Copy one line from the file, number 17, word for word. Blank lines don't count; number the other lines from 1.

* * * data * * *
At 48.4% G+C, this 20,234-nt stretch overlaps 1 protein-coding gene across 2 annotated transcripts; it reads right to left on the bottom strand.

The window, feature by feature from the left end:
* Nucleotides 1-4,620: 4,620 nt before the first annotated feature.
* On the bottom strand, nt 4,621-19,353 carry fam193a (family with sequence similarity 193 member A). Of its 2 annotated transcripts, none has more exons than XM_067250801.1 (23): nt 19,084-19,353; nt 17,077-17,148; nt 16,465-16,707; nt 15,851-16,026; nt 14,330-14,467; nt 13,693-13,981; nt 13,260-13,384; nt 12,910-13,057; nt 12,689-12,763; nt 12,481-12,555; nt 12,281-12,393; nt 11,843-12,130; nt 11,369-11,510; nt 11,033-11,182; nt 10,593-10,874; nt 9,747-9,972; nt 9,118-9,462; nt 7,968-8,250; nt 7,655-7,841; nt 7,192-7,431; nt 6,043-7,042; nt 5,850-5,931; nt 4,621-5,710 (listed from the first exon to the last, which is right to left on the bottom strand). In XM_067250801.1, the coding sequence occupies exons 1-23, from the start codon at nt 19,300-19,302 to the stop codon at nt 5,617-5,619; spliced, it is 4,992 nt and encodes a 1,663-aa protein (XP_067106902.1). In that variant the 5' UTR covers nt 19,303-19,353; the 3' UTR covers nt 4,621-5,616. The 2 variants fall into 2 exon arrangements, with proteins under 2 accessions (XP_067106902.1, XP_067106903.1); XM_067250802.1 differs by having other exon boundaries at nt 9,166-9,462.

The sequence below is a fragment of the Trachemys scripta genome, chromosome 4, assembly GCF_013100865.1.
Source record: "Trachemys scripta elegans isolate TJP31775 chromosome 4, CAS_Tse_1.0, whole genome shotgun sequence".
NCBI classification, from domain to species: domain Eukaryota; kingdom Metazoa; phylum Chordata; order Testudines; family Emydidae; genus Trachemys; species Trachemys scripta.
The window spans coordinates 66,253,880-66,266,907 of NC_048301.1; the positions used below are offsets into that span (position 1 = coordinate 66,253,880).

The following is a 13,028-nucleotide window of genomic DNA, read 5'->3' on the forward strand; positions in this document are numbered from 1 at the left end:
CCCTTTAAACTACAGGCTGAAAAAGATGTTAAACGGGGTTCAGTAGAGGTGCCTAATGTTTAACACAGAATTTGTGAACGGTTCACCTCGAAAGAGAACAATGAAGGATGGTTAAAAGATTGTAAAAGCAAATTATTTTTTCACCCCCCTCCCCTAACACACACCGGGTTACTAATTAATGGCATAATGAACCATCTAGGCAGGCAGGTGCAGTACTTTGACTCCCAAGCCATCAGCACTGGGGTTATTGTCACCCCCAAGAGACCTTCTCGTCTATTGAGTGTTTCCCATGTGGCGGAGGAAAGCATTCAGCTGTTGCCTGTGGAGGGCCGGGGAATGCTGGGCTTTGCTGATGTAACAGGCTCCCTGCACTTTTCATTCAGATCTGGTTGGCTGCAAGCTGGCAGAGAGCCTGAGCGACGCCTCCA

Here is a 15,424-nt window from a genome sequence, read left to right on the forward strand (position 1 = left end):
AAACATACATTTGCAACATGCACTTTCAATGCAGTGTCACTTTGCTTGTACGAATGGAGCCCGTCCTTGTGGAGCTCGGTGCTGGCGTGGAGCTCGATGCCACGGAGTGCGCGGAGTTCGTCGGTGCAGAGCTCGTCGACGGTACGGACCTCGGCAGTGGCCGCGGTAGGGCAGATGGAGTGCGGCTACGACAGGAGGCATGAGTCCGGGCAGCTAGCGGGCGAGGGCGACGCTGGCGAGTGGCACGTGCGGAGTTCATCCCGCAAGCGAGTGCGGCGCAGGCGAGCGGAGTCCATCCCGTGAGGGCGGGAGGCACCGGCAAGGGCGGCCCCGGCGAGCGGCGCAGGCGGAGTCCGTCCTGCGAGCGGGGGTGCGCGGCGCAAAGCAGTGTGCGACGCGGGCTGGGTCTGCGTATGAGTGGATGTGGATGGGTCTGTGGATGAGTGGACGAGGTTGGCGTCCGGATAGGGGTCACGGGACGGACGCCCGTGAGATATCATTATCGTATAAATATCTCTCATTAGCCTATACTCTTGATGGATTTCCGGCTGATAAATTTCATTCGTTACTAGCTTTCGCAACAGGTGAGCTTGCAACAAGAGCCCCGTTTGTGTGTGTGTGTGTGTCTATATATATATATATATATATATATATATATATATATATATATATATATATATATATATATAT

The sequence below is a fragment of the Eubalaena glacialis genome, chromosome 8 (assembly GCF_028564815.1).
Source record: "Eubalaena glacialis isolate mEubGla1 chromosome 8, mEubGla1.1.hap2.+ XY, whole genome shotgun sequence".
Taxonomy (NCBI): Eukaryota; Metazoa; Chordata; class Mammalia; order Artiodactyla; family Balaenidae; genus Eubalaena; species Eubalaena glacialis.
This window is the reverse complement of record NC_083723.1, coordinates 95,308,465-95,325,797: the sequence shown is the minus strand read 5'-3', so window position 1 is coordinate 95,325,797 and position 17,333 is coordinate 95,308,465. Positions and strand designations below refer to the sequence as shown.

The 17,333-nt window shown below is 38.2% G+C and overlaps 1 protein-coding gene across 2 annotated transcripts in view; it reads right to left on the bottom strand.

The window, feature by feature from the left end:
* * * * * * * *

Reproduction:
The 17,333-nt window shown below is 38.2% G+C and overlaps 1 protein-coding gene across 2 annotated transcripts in view; it reads right to left on the bottom strand.